Jesus then told a parable about two sons, one who said he would do a task asked of him by his father and did not do it and the other son who said he would not do it and then changed his mind and went. Which did the will of the father? The children of God are not necessarily those born as sons of Abraham. Thus Jesus asks the chief priests: what do you think? Is the child who does the will of his father the one who says he will do what his father asks, or the one who actually does what the father asks, even if he might have said no in the first place? The chief priests easily answer and it is clear to us that the repentance of the later is better than the hypocrisy of the former. True righteousness is in the doing, not the saying.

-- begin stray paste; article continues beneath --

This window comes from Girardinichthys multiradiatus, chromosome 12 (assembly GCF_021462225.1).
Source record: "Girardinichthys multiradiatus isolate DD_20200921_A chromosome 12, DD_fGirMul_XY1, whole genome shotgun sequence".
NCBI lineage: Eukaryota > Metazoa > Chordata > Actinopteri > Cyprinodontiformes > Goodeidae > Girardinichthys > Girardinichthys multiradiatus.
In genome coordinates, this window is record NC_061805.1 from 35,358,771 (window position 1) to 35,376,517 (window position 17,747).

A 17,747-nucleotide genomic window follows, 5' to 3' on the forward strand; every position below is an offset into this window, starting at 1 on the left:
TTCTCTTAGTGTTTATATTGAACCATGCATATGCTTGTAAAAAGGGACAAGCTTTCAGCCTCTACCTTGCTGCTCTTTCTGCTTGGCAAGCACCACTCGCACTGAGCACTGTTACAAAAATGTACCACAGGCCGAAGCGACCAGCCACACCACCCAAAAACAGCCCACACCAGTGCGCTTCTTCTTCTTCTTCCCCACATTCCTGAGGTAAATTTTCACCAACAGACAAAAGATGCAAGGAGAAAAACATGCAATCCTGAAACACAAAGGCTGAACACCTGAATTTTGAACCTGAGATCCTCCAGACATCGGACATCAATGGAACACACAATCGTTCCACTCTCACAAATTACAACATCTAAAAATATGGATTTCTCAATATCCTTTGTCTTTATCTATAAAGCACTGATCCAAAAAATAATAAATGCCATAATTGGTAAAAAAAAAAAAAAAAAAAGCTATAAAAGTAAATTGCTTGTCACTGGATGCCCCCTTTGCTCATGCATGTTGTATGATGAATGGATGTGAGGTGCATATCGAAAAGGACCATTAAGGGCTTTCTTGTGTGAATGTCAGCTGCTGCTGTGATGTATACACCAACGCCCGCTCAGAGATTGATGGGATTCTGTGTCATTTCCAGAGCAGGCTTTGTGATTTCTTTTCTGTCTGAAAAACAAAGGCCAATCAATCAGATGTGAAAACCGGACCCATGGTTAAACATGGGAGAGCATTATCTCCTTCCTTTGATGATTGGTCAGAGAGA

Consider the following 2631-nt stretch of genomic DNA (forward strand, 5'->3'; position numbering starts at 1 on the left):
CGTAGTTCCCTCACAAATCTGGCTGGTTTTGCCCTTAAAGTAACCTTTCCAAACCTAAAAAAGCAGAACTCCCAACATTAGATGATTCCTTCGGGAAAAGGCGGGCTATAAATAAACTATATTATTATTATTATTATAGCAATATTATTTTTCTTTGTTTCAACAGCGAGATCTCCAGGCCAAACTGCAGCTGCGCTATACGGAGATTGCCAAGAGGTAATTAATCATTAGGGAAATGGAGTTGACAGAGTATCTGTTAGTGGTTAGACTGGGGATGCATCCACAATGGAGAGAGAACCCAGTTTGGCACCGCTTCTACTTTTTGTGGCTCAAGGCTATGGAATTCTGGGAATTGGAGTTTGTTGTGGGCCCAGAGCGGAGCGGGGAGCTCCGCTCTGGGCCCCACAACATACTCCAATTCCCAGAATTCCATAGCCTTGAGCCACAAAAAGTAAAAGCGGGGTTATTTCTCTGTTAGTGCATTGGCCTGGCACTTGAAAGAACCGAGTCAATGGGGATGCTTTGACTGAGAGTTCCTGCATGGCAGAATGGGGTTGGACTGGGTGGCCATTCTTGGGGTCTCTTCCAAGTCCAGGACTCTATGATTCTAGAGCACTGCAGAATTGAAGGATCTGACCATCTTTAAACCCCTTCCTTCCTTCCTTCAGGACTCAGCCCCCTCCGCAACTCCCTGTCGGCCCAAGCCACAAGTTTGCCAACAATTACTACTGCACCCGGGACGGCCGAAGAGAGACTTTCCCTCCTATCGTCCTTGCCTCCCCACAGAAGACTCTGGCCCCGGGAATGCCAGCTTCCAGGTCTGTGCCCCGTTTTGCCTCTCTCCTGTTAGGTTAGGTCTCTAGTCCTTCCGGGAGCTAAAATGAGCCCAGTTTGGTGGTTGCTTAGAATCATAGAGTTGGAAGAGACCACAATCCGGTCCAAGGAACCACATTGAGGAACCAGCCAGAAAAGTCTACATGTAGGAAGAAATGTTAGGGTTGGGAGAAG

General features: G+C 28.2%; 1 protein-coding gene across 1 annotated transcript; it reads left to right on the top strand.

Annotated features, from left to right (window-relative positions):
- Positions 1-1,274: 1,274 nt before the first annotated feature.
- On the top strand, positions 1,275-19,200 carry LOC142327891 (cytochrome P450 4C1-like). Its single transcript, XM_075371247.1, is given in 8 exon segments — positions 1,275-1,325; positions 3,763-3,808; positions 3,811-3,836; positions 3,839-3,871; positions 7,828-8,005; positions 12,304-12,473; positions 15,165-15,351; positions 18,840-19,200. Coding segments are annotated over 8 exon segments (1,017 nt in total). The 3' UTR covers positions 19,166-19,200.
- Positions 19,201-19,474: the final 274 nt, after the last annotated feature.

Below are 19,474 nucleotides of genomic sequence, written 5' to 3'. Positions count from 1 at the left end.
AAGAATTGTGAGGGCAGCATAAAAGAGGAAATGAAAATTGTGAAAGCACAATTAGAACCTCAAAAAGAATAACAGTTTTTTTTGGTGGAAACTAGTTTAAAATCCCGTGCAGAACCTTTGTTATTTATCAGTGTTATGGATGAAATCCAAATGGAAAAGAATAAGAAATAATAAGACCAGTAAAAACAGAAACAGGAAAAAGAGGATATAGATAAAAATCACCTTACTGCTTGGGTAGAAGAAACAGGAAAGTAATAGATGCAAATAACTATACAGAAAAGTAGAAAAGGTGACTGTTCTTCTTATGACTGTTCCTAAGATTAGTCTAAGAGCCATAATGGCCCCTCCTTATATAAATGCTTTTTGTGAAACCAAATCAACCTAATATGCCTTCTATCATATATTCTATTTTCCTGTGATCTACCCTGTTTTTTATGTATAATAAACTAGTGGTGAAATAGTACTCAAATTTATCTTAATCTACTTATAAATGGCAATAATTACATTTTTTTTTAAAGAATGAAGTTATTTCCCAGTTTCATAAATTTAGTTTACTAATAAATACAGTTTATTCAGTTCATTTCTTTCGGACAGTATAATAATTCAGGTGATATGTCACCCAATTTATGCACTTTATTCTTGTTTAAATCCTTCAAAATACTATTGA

We have no trouble understanding the parable because we have either been the rebellious child or reluctant adult who says no to a request for service or work, or we say yes and then find ourselves unwilling to follow through.  When do we say yes and not do what we promise? Every parent knows how to hedge an answer to a child’s question. Mom, Dad, can I go with my friends to the zoo, dance, football game? Mom can I have a new outfit for the party? Dad can I have the car for a date? Well, maybe, we’ll see is often our reply. Maybe means I’ll think about it. We’ll see means there are things to consider. What does the child hear? You’ll think about it means the answer may be no, so most of the time the child begins to petition all the more strongly giving reasons they must go, have what they want, because others will have it or go and I’ll be left out. We are sympathetic and yet, sometimes, we just can’t find money or time or peace of mind that will allow us to give permission. Weary with insistent argument, we may find ourselves giving in and saying yes.